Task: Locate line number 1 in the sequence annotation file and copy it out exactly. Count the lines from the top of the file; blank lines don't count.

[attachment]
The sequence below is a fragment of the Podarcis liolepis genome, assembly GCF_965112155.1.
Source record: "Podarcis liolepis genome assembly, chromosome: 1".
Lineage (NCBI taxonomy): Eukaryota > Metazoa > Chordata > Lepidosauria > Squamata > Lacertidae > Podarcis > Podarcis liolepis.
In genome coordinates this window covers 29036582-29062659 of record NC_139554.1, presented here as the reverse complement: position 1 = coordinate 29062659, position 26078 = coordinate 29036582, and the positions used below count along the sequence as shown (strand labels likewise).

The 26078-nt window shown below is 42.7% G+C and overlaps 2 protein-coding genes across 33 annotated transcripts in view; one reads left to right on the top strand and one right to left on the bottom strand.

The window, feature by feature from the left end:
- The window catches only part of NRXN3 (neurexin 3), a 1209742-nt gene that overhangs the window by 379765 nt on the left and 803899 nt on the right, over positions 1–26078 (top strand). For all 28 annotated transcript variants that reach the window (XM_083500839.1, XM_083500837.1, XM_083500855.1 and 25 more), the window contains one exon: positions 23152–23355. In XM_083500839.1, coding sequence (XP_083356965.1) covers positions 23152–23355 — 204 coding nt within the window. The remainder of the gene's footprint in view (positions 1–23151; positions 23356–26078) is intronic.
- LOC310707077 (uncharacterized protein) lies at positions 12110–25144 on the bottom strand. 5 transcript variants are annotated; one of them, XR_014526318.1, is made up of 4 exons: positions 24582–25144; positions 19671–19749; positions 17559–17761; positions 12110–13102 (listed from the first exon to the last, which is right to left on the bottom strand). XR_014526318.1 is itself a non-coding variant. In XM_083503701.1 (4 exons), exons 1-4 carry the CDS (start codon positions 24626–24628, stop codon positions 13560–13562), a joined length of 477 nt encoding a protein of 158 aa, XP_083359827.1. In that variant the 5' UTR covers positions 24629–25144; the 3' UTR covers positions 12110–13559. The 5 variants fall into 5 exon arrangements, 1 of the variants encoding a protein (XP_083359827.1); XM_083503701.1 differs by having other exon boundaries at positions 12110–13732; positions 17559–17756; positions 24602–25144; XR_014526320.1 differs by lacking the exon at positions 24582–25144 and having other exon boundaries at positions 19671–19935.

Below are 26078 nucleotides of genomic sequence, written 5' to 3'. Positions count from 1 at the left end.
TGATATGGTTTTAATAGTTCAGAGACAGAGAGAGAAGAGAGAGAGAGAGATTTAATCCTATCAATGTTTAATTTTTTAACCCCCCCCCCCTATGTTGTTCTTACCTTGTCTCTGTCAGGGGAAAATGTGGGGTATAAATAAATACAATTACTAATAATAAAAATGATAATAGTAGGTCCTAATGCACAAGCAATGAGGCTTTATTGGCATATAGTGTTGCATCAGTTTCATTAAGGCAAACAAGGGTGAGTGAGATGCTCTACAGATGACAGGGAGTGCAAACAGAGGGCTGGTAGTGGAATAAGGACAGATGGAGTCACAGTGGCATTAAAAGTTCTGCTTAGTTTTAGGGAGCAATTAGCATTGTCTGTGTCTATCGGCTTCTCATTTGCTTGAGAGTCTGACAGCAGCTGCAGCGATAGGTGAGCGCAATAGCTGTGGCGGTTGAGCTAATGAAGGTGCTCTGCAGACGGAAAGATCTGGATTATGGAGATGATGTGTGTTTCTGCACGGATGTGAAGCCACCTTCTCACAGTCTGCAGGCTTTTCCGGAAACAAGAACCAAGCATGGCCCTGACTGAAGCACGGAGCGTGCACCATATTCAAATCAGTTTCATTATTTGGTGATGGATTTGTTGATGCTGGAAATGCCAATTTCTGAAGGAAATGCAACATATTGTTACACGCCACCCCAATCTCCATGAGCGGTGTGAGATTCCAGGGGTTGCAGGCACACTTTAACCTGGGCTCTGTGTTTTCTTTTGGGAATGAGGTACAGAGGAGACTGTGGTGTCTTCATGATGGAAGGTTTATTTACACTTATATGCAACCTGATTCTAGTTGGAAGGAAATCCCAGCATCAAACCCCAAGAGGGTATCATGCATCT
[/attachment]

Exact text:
The sequence below is a fragment of the Podarcis liolepis genome, assembly GCF_965112155.1.